1144 MAIN ST | Property Record | Wisconsin Historical Society

Property Record

1144 MAIN ST

Architecture and History Inventory
1144 MAIN ST | Property Record | Wisconsin Historical Society
Historic Name:Daniel Olin House
Other Name:
Contributing: Yes
Reference Number:11101
Location (Address):1144 MAIN ST
Unincorporated Community:
Quarter Section:
Quarter/Quarter Section:
Year Built:1868
Survey Date:1975
Historic Use:house
Architectural Style:Italianate
Structural System:
Wall Material:Cream Brick
Other Buildings On Site:
Demolished Date:
National/State Register Listing Name: Southside Historic District
National Register Listing Date:10/18/1977
State Register Listing Date:1/1/1989
National Register Multiple Property Name:
Additional Information:A 'site file' titled "Thomas Jones House" exists for this property. It contains additional information such as correspondence, newspaper clippings, or historical information. It is a public record and may be viewed in person at the Wisconsin Historical Society, Division of Historic Preservation. BRACKETS UNDER EAVES. MOULDED WINDOW HOODS. BAY ON SIDE. PAIRED BRACKETS AND ROUND ARCHED WINDOWS IN CUPOLA. Olin was a mayor and 19th century railroad man.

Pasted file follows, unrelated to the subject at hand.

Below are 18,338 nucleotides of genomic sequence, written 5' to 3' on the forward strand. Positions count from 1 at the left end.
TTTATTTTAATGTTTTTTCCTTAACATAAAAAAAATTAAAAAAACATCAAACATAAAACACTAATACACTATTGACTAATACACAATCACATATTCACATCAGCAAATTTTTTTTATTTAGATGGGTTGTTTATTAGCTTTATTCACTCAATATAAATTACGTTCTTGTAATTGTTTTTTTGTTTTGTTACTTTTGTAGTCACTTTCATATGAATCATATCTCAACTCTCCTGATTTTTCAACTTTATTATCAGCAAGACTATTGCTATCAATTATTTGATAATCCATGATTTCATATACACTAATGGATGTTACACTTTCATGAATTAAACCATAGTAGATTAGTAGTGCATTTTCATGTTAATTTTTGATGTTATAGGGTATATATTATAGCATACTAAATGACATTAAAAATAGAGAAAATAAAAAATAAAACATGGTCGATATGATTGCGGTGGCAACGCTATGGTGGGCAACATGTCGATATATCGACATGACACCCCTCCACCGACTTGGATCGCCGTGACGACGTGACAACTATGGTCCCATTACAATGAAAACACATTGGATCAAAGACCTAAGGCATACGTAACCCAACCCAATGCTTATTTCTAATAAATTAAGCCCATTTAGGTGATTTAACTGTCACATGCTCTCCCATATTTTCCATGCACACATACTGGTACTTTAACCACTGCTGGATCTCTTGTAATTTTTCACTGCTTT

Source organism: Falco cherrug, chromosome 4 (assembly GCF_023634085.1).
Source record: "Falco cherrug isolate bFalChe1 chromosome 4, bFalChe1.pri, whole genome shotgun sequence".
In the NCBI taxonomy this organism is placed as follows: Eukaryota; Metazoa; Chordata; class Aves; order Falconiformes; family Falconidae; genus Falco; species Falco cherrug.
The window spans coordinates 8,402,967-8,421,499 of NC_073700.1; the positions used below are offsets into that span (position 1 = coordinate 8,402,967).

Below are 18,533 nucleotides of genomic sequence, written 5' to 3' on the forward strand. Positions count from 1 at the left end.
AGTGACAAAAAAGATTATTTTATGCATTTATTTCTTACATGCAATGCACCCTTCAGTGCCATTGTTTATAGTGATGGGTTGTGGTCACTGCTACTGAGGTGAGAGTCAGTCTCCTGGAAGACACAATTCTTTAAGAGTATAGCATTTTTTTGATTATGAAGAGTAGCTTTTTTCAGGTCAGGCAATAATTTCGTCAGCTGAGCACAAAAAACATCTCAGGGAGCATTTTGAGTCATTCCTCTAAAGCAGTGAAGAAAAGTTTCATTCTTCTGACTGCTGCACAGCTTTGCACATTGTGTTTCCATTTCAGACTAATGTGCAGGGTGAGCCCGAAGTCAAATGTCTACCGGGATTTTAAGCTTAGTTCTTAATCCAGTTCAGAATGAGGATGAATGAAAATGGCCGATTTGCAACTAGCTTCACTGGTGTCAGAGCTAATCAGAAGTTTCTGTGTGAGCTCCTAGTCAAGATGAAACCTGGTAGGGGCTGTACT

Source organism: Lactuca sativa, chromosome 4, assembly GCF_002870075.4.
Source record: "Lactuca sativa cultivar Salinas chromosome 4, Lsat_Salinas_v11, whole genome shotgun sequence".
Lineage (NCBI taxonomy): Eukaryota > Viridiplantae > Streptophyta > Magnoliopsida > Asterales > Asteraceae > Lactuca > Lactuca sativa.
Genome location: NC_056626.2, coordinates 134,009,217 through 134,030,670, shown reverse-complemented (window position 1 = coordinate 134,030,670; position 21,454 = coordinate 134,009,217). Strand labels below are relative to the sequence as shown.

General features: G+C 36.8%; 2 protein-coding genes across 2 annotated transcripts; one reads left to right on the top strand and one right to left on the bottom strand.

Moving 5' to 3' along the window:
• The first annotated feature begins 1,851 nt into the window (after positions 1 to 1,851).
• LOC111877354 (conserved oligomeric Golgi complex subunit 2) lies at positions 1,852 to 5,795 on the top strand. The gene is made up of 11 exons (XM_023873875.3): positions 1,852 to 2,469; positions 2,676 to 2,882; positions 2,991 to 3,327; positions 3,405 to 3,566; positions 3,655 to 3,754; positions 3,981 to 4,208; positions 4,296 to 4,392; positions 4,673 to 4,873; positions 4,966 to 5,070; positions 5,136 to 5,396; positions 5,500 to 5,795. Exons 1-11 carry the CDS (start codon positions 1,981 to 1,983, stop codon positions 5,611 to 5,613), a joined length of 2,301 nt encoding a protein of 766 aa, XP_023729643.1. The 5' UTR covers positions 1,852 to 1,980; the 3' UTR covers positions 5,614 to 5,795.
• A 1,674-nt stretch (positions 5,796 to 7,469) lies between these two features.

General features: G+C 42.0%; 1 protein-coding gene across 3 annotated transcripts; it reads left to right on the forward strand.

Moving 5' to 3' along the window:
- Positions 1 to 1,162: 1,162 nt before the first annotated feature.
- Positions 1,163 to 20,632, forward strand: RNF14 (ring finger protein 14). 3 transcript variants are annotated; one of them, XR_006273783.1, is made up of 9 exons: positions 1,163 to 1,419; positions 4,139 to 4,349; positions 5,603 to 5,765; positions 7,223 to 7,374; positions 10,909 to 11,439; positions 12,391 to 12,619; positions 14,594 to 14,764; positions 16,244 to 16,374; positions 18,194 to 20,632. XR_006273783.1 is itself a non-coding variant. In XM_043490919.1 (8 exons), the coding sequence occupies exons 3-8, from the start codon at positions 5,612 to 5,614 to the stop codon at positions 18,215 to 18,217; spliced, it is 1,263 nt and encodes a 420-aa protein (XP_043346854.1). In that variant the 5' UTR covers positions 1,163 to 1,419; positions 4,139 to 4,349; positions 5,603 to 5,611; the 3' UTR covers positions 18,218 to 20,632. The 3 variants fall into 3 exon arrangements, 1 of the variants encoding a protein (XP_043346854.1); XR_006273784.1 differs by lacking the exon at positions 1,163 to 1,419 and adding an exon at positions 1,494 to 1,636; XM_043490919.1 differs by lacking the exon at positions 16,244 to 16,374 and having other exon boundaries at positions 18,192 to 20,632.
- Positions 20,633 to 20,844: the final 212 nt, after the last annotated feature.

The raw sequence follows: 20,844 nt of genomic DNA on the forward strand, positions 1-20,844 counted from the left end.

South Side Historic District Walking Tour Guide, 1993: Designed by Racine's firs architect Lucas Bradley. Lucas Bradley was born in Northville, NY and learned his trade from his father, who was a self taught carpenter and contractor. In the 1830s Lucas married and moved west first to St. Louis and finally to Racine in 1843. He lived and worked here for 45 years.
In 1871 this became the home of Reverend Edward Porter. He was the rector of St.Luke's Episcopal Church and one of the founders of St.Luke's hospital.
In 1878 Daniel and Mariette Olin lived here. He had risen through the ranks in the railroad business. He ran the first passenger train from Milwaukee to the Mississippi River in 1852. He came to Racine as the general superintendent of the Western Union Railroad, which became a part of the Chicago, Milwaukee, St.Paul. Daniel died here in 1893 and his wife lived in the house until she died in 1909.
Bibliographic References:ZIMMERMANN, RUSSELL "THE HERITAGE GUIDEBOOK" (HERITAGE BANKS 1976). RACINE JOURNAL TIMES 9/21/1995. Racine Landmarks brochure, 2003. Racine Southside Historic District Walking Tour, 1990. Racine Landmarks Preservation Commission, South Side Historic District Walking Tour Guide, 1993. Renewing Our Roots: A Guide To Racine, Wisconsin, Central City, Southside, Preservation-Racine, 1977.
Wisconsin Architecture and History Inventory, State Historic Preservation Office, Wisconsin Historical Society, Madison, Wisconsin

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